Picture this: MC So-and-so doing 90 in a sky-blue, drop-top BMW, coasting along the Van Wyck, as the leaves falling from the trees coat the concrete with the carnival colors of autumn. Sitting lightly in the passenger seat, the fashion model turns towards the rapper, and politely asks him to "pass the 'dro."
Now picture this: a modest home in the Atlanta suburbs, where children are playing in the driveway and the sunlight is playing off the roof's weatherworn shingles. Daniel Dumile is returning from the grocery store, and he's just put the bags down on the kitchen table, when Street calls. His cell phone is running out of batteries, but he's still got a few minutes left to talk.
"Why don't I rap as myself? I mean, the real reason? Aw man, it'd be so corny! That's like Stephen King or somebody writing a real story about his real life, you know what I mean? Why tell everybody I mowed my lawn today? Um... my son came home, he got a B on his report card. That would be the high point of the day. It'd be so corny!"
Instead of reporting on his admittedly mundane daily experiences, Dumile raps from the perspective of a character that he has created, MF Doom, whom he describes as hip-hop's super-villain. Only, he means 'villain' more as outsider than evildoer. "The hero always seems to represent the Superman type of figure, where, you know, he's like flawless," he rationalizes. "To me, the villain is more human. He's an average cat. He has inconsistencies, but, at the same time, he still has that drive, that, you know, 'I'm a continue to come back 'till I get it.'"
In many ways, Dumile's own personal story resembles that of the villain -- disappointment and despair balanced with determination. At the start of his career, he signed with Elektra Records as part of the group KMD, which included his brother Subroc. KMD was darker and stranger than most of the groups with which it was compared. In 1993, Elektra dropped KMD, and refused to release its second album, Black Bastards, reportedly because of controversial artwork. Later that year, Subroc was killed in a car accident.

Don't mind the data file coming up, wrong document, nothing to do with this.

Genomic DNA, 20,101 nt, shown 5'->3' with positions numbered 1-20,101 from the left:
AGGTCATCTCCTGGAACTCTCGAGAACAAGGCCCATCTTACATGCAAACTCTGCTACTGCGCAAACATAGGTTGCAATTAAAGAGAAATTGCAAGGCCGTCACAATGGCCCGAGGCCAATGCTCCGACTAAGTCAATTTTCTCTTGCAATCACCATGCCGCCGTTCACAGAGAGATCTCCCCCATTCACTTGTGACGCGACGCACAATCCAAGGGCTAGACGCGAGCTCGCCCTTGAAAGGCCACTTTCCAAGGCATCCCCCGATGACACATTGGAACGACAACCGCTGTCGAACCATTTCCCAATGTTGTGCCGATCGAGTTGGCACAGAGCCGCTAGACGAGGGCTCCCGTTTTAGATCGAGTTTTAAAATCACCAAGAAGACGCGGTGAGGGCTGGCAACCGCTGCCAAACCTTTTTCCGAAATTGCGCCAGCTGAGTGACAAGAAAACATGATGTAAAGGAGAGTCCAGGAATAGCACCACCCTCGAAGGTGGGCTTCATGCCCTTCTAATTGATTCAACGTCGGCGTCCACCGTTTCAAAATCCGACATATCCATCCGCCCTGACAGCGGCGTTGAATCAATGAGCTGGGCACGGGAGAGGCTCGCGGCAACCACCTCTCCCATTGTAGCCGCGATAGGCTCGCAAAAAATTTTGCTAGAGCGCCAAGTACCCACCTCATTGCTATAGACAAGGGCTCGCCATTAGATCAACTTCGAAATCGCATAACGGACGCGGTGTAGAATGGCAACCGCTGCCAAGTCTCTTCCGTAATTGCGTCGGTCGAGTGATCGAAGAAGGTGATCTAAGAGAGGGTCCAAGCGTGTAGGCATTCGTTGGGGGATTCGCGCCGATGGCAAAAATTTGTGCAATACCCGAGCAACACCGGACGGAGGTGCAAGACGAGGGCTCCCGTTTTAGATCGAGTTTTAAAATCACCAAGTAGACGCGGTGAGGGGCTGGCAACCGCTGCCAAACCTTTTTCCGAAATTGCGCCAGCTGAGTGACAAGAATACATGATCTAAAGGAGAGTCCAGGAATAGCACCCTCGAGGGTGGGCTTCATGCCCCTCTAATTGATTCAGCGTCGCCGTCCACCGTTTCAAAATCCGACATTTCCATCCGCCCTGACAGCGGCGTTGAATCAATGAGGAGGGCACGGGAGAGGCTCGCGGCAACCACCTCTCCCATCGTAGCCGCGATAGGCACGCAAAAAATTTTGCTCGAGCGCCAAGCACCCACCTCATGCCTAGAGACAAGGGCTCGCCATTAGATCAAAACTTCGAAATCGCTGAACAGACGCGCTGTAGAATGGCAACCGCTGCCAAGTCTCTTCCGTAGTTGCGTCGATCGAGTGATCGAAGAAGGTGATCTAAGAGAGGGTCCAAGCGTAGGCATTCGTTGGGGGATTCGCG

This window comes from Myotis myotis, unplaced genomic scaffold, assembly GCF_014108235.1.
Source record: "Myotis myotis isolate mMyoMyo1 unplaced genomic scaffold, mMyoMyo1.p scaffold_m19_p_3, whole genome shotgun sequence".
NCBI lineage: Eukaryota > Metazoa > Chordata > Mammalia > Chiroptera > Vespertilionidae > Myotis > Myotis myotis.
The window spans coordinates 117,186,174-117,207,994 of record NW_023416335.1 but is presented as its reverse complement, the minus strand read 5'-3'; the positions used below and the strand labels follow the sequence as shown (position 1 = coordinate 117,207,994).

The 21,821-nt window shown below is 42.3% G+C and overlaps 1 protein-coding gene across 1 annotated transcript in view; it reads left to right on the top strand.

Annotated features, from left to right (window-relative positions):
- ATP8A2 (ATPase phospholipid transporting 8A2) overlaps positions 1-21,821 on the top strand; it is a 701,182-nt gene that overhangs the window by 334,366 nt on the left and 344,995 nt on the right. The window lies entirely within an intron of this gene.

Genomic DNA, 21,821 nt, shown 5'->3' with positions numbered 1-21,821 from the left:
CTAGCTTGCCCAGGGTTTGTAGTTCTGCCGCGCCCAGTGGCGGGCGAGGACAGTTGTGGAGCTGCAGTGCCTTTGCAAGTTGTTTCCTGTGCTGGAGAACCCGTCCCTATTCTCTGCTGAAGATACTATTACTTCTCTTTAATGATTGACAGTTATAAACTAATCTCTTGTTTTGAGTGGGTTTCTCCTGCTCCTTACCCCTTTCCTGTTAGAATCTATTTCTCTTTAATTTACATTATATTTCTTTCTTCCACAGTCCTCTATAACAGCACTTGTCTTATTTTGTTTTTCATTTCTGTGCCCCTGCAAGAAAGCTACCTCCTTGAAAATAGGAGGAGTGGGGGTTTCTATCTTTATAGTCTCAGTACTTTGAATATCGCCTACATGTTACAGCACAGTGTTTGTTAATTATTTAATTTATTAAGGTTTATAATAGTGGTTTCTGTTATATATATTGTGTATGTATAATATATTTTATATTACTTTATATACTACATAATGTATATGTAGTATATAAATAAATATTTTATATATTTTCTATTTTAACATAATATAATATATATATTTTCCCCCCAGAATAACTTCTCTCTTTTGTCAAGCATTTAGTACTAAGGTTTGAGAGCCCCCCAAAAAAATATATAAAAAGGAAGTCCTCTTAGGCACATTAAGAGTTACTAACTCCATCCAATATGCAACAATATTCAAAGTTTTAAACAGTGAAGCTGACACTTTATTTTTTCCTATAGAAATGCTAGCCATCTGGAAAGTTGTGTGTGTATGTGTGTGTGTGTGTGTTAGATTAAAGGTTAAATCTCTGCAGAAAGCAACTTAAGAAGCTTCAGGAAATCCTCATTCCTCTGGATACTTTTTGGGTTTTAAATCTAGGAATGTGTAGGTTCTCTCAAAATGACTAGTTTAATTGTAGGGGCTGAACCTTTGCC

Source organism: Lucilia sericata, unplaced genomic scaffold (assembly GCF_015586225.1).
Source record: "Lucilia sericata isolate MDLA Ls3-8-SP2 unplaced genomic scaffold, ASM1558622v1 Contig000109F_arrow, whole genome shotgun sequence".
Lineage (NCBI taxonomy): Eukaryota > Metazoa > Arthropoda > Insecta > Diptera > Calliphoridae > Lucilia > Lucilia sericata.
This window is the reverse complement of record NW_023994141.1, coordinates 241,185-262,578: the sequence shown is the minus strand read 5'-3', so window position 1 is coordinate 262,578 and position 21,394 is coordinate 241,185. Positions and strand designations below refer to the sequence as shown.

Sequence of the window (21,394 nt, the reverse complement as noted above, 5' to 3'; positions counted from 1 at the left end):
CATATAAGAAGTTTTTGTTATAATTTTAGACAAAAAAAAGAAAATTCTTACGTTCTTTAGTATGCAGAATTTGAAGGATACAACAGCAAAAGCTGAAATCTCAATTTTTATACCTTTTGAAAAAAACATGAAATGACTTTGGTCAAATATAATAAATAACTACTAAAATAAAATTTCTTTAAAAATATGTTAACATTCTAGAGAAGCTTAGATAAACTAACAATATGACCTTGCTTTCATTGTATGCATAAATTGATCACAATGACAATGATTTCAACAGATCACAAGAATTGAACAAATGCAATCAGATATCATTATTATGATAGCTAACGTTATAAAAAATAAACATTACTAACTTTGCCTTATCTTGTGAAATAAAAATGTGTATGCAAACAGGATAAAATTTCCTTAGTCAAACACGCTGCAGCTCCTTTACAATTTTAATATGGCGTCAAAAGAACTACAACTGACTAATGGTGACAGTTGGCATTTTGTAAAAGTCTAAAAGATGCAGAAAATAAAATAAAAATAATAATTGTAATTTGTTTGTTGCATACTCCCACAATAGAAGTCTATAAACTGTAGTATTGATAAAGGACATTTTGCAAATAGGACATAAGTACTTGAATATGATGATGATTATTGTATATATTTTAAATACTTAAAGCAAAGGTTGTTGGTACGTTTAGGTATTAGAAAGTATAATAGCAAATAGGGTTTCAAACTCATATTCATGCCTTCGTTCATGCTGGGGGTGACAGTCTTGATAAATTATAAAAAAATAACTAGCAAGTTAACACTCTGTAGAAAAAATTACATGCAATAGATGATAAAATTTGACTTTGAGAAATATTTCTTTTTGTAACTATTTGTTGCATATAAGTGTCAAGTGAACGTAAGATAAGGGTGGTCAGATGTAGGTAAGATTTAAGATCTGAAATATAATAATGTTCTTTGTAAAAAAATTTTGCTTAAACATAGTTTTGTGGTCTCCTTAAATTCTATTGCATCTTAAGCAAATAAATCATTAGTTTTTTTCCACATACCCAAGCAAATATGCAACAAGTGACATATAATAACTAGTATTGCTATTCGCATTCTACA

Flash forward to 1998: Zev Love X has disappeared. Bootlegged vinyl copies of Black Bastards have leaked out, securing KMD's place in underground mythology. Dumile's crew has become a symbol for everything lost in the mercenary calculations of big-money hip-hop. According to rumor he has been living in Long Island seclusion, resurfacing occasionally on Central Park benches late at night.
Yet, from Manhattan's Nuyorican Poets Cafe stage, a vaguely familiar voice was spitting melancholy verses over mellow disco loops.
His name was Metal Face Doom. He wore a stocking on his head to conceal his identity, having modeled himself on Dr. Doom of Fantastic Four comics. Only later would he adopt the metallic facemask that he wears during his performances today.
With long, freely associative verses full of sideways turns and non sequiturs, Doom's delivery resembles the alternating emphases and digressions of conversation. This unique style, as heard on his new album, MMM...Food?, which comes out November 16th, has been the key to his success. "Stuff that people are doing right now is fresh, but there's something spontaneous about [my work] that's more human ... as opposed to, you know, big posters and a bunch of shiny jewelry on," he explains. "And, you know, I think it's really working. People feel how I'm doing it so far, as far as the response I'm getting, you know what I mean"